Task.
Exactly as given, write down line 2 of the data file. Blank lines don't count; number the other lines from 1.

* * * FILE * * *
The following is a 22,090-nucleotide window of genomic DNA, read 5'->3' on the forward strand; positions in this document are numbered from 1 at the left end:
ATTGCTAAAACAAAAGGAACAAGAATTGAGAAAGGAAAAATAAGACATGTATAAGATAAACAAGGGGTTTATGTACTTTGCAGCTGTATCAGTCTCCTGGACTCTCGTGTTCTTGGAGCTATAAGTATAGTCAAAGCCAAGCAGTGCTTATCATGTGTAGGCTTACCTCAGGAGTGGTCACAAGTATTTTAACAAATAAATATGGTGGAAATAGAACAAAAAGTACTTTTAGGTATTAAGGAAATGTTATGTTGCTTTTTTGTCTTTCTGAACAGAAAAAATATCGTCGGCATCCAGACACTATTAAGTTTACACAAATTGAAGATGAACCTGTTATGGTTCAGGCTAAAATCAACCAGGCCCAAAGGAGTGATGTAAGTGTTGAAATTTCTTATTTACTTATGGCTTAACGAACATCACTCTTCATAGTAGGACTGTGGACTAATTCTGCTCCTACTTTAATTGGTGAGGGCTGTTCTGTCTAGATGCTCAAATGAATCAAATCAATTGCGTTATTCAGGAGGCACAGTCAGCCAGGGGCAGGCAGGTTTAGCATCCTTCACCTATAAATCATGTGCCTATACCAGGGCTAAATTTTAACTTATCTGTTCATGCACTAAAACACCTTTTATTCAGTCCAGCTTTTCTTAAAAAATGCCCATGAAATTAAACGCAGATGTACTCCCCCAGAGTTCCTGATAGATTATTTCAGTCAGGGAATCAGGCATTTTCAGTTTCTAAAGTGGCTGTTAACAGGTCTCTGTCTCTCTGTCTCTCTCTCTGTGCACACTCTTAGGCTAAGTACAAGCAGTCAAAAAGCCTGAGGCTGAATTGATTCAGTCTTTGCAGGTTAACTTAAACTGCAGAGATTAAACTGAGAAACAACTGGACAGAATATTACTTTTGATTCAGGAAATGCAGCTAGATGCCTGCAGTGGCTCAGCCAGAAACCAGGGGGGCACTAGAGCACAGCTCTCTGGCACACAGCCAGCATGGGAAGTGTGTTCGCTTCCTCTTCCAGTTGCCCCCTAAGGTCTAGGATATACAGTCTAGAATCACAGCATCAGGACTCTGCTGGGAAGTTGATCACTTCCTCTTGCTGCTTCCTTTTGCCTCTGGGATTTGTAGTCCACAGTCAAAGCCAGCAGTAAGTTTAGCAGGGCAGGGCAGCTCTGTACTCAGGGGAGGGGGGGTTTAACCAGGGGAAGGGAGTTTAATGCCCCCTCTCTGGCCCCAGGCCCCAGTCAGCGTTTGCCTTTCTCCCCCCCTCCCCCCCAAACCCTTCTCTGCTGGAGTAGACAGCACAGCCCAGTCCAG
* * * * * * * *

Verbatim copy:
ATTGCTAAAACAAAAGGAACAAGAATTGAGAAAGGAAAAATAAGACATGTATAAGATAAACAAGGGGTTTATGTACTTTGCAGCTGTATCAGTCTCCTGGACTCTCGTGTTCTTGGAGCTATAAGTATAGTCAAAGCCAAGCAGTGCTTATCATGTGTAGGCTTACCTCAGGAGTGGTCACAAGTATTTTAACAAATAAATATGGTGGAAATAGAACAAAAAGTACTTTTAGGTATTAAGGAAATGTTATGTTGCTTTTTTGTCTTTCTGAACAGAAAAAATATCGTCGGCATCCAGACACTATTAAGTTTACACAAATTGAAGATGAACCTGTTATGGTTCAGGCTAAAATCAACCAGGCCCAAAGGAGTGATGTAAGTGTTGAAATTTCTTATTTACTTATGGCTTAACGAACATCACTCTTCATAGTAGGACTGTGGACTAATTCTGCTCCTACTTTAATTGGTGAGGGCTGTTCTGTCTAGATGCTCAAATGAATCAAATCAATTGCGTTATTCAGGAGGCACAGTCAGCCAGGGGCAGGCAGGTTTAGCATCCTTCACCTATAAATCATGTGCCTATACCAGGGCTAAATTTTAACTTATCTGTTCATGCACTAAAACACCTTTTATTCAGTCCAGCTTTTCTTAAAAAATGCCCATGAAATTAAACGCAGATGTACTCCCCCAGAGTTCCTGATAGATTATTTCAGTCAGGGAATCAGGCATTTTCAGTTTCTAAAGTGGCTGTTAACAGGTCTCTGTCTCTCTGTCTCTCTCTCTGTGCACACTCTTAGGCTAAGTACAAGCAGTCAAAAAGCCTGAGGCTGAATTGATTCAGTCTTTGCAGGTTAACTTAAACTGCAGAGATTAAACTGAGAAACAACTGGACAGAATATTACTTTTGATTCAGGAAATGCAGCTAGATGCCTGCAGTGGCTCAGCCAGAAACCAGGGGGGCACTAGAGCACAGCTCTCTGGCACACAGCCAGCATGGGAAGTGTGTTCGCTTCCTCTTCCAGTTGCCCCCTAAGGTCTAGGATATACAGTCTAGAATCACAGCATCAGGACTCTGCTGGGAAGTTGATCACTTCCTCTTGCTGCTTCCTTTTGCCTCTGGGATTTGTAGTCCACAGTCAAAGCCAGCAGTAAGTTTAGCAGGGCAGGGCAGCTCTGTACTCAGGGGAGGGGGGGTTTAACCAGGGGAAGGGAGTTTAATGCCCCCTCTCTGGCCCCAGGCCCCAGTCAGCGTTTGCCTTTCTCCCCCCCTCCCCCCCAAACCCTTCTCTGCTGGAGTAGACAGCACAGCCCAGTCCAG